Excerpt: Re-Entry Burn
I’m not saying I’m getting this all down perfect, but it’s pretty goddamn close. It’s hard not to go back and pretend I felt and did things different than I did, but if keeping that fucking journal taught me one thing, it was that changing the words after the fact changes the point. I didn’t want to do it, but I can’t remember the last time I wanted to do anything like I was told.
I’ll try and not get ahead of myself, but this shit is new to me. Not like anyone’s reading it anyhow. Whatever, fuck it.
My first few days on the outside were surreal. I didn’t have to go to a halfway house, on account of letting myself be a guinea pig for this new re-entry program in Northern Virginia—Arlington, to be specific, which is about as posh as the old commonwealth gets without going back to antebellum fuckery. I landed in a charity crash pad sort of place, with instructions to visit my parole officer tomorrow at nine a.m. sharp and find an apartment and a job ASAP or face immediate boot-in-the-ass right back to Noland.
Which, for the record, is the federal pen in which I spent the two and a half years before this little story happened.
I dragged my tired ass off the lumpy mattress and stumbled out into the sunlight that first morning. I remember turning up my face, staring at the sky, and thinking Jesus Christ, it’s just so fuckin’ big. I’d seen the sky a few times while I was inside, more than most people in the Adshu, but it had always been with that goddamn inhibiting bracelet thing around me and a cart of library books in front of me and twelve sniper rifles pointed at my head. Not exactly a situation where you were noticing how the clouds looked like bunny rabbits.
And then some yuppie in a power suit and heels hit me with her shoulder, obviously on her way to somewhere very important, and I thought I was the biggest fucking idiot ever created. A whole flood of them rushed around me while I stood there staring up between the shiny steel buildings, the scaffolding for the ones still under construction, the malls and the garages and the office towers of Ballston.
My new outdoor prison. The one where everyone had somewhere to fucking be.
The first thing they did was pat me down. A big, burly dude put my hands against the wall and gave me the treatment, and I gritted my teeth and blanked my face and stilled my muscles. I was pretty used to big guys grabbing me and shoving me here and there, thanks to certain correctional officers, but this was a lot of hands-on.
Also, it was the first time anyone had touched me anywhere but my arm or shoulder in over two years without getting punched for their trouble.
But when he finished, he just chucked his thumb over his shoulder. “Vasquez is the third door on the right.”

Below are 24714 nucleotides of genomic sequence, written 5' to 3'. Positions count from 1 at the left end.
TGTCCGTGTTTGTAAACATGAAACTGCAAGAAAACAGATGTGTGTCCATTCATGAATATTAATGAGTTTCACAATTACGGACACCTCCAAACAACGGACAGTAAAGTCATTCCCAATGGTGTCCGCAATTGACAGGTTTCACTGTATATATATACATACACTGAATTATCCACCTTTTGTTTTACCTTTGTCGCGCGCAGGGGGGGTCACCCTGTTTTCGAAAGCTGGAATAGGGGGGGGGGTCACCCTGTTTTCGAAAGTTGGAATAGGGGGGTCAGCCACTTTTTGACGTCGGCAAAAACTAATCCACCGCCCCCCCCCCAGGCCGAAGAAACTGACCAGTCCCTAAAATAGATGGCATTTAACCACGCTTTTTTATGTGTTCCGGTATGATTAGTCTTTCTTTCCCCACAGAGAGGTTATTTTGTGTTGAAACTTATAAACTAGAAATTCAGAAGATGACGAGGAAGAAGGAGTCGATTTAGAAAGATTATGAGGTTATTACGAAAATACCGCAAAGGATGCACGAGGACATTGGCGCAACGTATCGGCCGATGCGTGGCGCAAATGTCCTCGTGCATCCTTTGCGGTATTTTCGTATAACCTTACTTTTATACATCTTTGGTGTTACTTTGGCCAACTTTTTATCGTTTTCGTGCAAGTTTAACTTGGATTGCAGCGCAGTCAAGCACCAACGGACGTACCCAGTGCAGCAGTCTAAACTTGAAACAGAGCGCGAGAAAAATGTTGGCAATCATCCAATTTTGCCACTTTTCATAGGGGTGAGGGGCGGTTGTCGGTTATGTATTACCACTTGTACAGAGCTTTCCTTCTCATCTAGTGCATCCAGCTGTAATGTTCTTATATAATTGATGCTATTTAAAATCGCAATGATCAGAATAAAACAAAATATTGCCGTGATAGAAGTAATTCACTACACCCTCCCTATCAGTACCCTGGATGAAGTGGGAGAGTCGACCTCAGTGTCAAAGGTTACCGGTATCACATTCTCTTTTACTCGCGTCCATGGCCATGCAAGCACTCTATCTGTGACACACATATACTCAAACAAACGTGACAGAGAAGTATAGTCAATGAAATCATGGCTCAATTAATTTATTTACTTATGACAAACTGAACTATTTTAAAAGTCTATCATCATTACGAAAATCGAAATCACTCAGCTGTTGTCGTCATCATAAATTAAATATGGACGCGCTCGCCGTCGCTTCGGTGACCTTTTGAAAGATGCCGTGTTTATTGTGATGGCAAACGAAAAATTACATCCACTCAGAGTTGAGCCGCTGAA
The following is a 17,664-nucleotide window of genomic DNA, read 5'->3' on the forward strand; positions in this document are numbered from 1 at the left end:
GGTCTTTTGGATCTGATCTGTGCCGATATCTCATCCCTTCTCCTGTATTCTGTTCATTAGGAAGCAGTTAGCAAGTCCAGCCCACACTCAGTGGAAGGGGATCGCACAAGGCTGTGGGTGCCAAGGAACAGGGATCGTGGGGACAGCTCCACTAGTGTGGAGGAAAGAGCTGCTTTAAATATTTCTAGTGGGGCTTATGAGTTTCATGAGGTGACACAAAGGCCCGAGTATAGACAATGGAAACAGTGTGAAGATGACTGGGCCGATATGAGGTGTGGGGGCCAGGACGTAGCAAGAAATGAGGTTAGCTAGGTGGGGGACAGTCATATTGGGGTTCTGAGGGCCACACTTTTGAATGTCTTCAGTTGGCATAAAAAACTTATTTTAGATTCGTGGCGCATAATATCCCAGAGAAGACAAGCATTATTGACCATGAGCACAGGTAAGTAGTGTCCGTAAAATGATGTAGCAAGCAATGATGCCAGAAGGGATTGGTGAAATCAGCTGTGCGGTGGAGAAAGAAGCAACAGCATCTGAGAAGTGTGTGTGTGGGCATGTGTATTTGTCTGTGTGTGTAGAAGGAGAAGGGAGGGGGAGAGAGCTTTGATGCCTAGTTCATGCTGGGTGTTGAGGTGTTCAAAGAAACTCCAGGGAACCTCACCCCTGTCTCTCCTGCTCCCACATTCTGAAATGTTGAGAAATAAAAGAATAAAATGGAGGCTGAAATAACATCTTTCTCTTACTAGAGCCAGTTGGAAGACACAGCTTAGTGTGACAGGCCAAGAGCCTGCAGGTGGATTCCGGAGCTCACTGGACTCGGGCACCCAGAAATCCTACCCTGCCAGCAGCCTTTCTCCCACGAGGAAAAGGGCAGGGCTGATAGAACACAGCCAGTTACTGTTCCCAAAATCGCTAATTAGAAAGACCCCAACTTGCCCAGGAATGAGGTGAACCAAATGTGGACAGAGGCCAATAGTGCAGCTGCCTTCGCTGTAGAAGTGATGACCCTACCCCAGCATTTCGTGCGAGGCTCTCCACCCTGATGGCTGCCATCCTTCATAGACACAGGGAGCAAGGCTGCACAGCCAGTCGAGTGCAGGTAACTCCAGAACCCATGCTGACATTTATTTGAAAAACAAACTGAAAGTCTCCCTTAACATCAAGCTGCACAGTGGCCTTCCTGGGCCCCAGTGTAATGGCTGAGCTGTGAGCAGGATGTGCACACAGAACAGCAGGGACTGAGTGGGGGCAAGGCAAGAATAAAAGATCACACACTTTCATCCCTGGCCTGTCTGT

I straightened my shirt, patted my pocket to check on my wallet, and went, heart hammering in my throat.
Some of the guys inside told me not to bring my wallet to our first meeting, in case she tried to slap me with fees, but I didn’t have any money, and no bank card to get at what little was still in my account. Officer Vasquez didn’t ask for any of that shit, though, just went through the paces with the questions and rules, gave me a list of places that might be willing to hire a felon, and then sat there looking at me across the table.
She had golden-brown eyes like a hawk. Probably would’ve been good-looking, in a stern-schoolteacher-fantasy kind of way, if I had been in a position to notice. I shifted, all uncomfortable.
Finally she said, “Well, Claremont. Group therapy starts tomorrow. You looking forward to it?”
I did my anger management inside like a lamb, and I’d do this group bullshit in the same orderly, compliant fashion. But no, I was not fucking looking forward to talking about my feelings with a whole group of ex-offenders at all, thanks.
I nodded and bit my tongue.
She smiled tightly, but little wrinkles formed at the corners of her eyes. “A couple of men from Noland refused this program. A real tough bunch.”
I nodded again. Opened my mouth. Then shut it.
“I won’t take any shit from you, but I’m not as bad as you think.” She cocked her head. “You can talk in here.”
I said, “I don’t think it was the therapy that scared them, ma’am.”
She raised her eyebrows. “Oh?”
“I think it was the freedom. A lot of guys have done the revolving door before.”
What was it? Seventy percent of all ex-offenders ended up right back inside by the end of their first year of parole?
Yeah. Well, prisons are big business, and someone’s getting rich, that’s for sure. No one cares if it fuels itself with criminals, since we cashed in our human card at the door.
She grimaced. “And you? Am I going to have to watch you get stuck in it too?”
“From the bottom of my charred, black heart, I sure fucking hope not.” I flushed after it was out, realizing it wasn’t the most respectful way to talk to a PO. But she was in plainclothes, and I couldn’t see her gun. What the fuck, right?
She snorted out a laugh and leaned back in her chair so it squeaked. “Then we’ll get along fine. The group leader is Misty. She’s good. Do everything she says—and bring me your journal too.”
“She’ll ask you to keep one. A record of your re-entry. For yourself—don’t worry; we won’t read it.”
My re-entry. Like I’d spent the last two years orbiting earth in a space capsule.
Then again, not much difference.